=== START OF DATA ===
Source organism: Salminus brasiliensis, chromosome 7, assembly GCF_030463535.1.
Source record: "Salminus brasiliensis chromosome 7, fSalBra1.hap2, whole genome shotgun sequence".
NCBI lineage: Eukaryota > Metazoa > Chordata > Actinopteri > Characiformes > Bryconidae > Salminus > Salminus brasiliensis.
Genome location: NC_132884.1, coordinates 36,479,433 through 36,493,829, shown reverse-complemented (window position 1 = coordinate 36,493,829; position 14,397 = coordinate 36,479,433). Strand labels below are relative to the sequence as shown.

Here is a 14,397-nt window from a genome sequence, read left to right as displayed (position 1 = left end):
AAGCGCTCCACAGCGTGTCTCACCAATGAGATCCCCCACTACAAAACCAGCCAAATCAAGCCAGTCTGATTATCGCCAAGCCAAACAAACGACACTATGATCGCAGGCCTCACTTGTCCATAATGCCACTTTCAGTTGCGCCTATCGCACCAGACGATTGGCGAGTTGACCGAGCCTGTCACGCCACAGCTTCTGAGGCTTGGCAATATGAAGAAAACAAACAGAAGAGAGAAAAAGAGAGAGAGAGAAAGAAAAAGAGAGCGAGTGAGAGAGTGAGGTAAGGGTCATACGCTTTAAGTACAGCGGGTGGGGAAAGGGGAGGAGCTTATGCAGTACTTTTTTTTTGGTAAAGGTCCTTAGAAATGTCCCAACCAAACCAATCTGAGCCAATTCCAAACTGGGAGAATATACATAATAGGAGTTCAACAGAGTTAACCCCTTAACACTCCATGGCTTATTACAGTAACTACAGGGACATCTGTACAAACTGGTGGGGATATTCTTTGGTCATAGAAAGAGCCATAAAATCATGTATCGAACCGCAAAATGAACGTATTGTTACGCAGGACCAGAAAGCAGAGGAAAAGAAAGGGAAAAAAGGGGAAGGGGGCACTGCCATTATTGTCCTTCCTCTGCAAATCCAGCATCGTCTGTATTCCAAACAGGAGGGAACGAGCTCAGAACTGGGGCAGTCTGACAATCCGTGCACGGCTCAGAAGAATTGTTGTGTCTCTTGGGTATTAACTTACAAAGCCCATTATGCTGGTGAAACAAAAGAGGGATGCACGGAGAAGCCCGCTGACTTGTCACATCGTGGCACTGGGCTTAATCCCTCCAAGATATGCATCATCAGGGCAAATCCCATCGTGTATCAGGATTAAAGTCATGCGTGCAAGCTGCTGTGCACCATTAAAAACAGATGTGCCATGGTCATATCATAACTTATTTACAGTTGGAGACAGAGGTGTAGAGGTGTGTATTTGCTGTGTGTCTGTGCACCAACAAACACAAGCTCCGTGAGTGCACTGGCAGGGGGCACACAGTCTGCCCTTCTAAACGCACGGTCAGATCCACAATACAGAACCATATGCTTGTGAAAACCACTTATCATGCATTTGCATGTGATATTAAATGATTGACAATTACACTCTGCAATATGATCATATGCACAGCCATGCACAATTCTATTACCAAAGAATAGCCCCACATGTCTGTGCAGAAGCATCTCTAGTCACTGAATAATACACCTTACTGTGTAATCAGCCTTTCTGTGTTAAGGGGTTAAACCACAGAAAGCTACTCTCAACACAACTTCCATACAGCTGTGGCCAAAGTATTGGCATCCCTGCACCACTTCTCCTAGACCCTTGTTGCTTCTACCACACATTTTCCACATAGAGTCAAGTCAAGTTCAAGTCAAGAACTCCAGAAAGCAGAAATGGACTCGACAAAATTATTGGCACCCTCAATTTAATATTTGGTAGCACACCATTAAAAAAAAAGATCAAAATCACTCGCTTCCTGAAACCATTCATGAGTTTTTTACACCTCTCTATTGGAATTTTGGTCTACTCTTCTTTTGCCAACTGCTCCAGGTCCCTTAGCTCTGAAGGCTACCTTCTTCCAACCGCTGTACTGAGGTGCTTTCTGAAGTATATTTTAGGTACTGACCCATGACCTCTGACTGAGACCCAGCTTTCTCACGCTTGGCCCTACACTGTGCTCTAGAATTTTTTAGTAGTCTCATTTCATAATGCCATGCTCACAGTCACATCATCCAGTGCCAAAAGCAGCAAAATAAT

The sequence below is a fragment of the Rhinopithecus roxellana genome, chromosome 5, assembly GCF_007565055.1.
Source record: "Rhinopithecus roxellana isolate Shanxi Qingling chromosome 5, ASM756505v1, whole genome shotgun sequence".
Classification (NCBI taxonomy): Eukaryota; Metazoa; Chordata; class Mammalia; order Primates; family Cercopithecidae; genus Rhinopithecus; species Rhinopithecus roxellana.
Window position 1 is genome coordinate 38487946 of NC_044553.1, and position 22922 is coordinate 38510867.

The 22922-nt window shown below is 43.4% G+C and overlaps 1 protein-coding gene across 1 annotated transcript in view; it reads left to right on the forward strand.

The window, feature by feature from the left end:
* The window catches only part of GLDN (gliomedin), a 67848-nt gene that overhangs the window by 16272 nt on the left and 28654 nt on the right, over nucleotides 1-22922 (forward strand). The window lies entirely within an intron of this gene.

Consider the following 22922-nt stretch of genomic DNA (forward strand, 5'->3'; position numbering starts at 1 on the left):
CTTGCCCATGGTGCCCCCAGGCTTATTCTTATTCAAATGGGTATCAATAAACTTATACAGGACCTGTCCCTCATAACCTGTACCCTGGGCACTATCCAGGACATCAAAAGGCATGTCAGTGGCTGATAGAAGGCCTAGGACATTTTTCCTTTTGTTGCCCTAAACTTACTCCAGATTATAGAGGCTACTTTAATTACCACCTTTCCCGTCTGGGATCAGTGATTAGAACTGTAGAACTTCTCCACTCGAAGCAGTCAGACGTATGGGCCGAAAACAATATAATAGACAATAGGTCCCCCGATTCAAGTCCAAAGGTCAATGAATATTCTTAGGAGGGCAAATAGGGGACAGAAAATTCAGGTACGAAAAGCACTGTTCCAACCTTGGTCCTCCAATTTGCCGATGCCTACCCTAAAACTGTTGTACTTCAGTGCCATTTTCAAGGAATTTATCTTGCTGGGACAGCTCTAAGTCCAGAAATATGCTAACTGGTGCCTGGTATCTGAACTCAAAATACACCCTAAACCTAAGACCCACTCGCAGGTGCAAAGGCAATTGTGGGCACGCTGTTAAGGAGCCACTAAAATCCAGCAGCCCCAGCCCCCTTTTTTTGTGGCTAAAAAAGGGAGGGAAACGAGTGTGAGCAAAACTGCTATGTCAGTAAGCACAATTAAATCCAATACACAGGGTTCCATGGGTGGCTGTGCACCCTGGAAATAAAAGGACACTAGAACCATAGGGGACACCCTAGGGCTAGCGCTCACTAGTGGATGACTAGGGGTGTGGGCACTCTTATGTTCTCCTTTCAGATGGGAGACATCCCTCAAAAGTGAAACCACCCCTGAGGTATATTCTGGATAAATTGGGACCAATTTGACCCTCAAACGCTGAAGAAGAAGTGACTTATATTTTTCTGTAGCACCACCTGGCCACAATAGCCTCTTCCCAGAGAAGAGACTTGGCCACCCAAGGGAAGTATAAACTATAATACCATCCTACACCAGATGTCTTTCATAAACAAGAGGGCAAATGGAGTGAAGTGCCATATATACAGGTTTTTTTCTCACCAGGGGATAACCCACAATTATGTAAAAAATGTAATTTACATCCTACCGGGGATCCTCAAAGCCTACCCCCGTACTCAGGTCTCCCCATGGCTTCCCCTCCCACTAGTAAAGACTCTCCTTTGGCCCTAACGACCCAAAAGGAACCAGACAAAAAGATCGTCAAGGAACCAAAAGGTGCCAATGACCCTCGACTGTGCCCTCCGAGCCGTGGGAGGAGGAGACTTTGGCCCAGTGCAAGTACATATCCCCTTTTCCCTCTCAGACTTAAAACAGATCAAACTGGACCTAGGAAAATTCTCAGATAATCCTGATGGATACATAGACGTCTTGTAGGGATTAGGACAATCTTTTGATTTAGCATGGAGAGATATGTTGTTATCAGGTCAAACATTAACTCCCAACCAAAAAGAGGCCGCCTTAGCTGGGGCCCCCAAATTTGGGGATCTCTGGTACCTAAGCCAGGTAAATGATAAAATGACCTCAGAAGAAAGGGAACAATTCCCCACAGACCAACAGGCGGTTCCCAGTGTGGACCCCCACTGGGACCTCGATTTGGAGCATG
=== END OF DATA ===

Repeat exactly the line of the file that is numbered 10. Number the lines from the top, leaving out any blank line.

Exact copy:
Window position 1 is genome coordinate 38487946 of NC_044553.1, and position 22922 is coordinate 38510867.